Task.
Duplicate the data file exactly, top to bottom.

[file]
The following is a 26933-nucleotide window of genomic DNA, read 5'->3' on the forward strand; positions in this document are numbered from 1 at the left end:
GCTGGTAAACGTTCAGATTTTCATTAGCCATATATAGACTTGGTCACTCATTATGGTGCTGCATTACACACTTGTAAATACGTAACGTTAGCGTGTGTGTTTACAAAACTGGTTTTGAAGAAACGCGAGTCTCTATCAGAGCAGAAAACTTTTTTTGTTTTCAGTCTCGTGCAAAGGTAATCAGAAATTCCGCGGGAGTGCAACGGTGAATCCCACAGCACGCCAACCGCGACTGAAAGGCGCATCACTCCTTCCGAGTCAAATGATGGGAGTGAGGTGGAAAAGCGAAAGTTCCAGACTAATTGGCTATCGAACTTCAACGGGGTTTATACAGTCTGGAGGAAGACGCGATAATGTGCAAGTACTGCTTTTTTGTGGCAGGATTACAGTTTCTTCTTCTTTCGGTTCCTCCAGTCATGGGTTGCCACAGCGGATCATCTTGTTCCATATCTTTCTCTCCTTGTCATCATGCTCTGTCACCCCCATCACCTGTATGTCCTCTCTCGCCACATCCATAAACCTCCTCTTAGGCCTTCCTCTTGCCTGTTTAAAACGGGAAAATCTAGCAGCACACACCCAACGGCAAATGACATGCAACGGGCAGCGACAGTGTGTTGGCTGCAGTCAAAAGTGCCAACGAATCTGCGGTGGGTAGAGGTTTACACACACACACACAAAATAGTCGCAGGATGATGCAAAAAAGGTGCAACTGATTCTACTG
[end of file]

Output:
The following is a 26933-nucleotide window of genomic DNA, read 5'->3' on the forward strand; positions in this document are numbered from 1 at the left end:
GCTGGTAAACGTTCAGATTTTCATTAGCCATATATAGACTTGGTCACTCATTATGGTGCTGCATTACACACTTGTAAATACGTAACGTTAGCGTGTGTGTTTACAAAACTGGTTTTGAAGAAACGCGAGTCTCTATCAGAGCAGAAAACTTTTTTTGTTTTCAGTCTCGTGCAAAGGTAATCAGAAATTCCGCGGGAGTGCAACGGTGAATCCCACAGCACGCCAACCGCGACTGAAAGGCGCATCACTCCTTCCGAGTCAAATGATGGGAGTGAGGTGGAAAAGCGAAAGTTCCAGACTAATTGGCTATCGAACTTCAACGGGGTTTATACAGTCTGGAGGAAGACGCGATAATGTGCAAGTACTGCTTTTTTGTGGCAGGATTACAGTTTCTTCTTCTTTCGGTTCCTCCAGTCATGGGTTGCCACAGCGGATCATCTTGTTCCATATCTTTCTCTCCTTGTCATCATGCTCTGTCACCCCCATCACCTGTATGTCCTCTCTCGCCACATCCATAAACCTCCTCTTAGGCCTTCCTCTTGCCTGTTTAAAACGGGAAAATCTAGCAGCACACACCCAACGGCAAATGACATGCAACGGGCAGCGACAGTGTGTTGGCTGCAGTCAAAAGTGCCAACGAATCTGCGGTGGGTAGAGGTTTACACACACACACACAAAATAGTCGCAGGATGATGCAAAAAAGGTGCAACTGATTCTACTG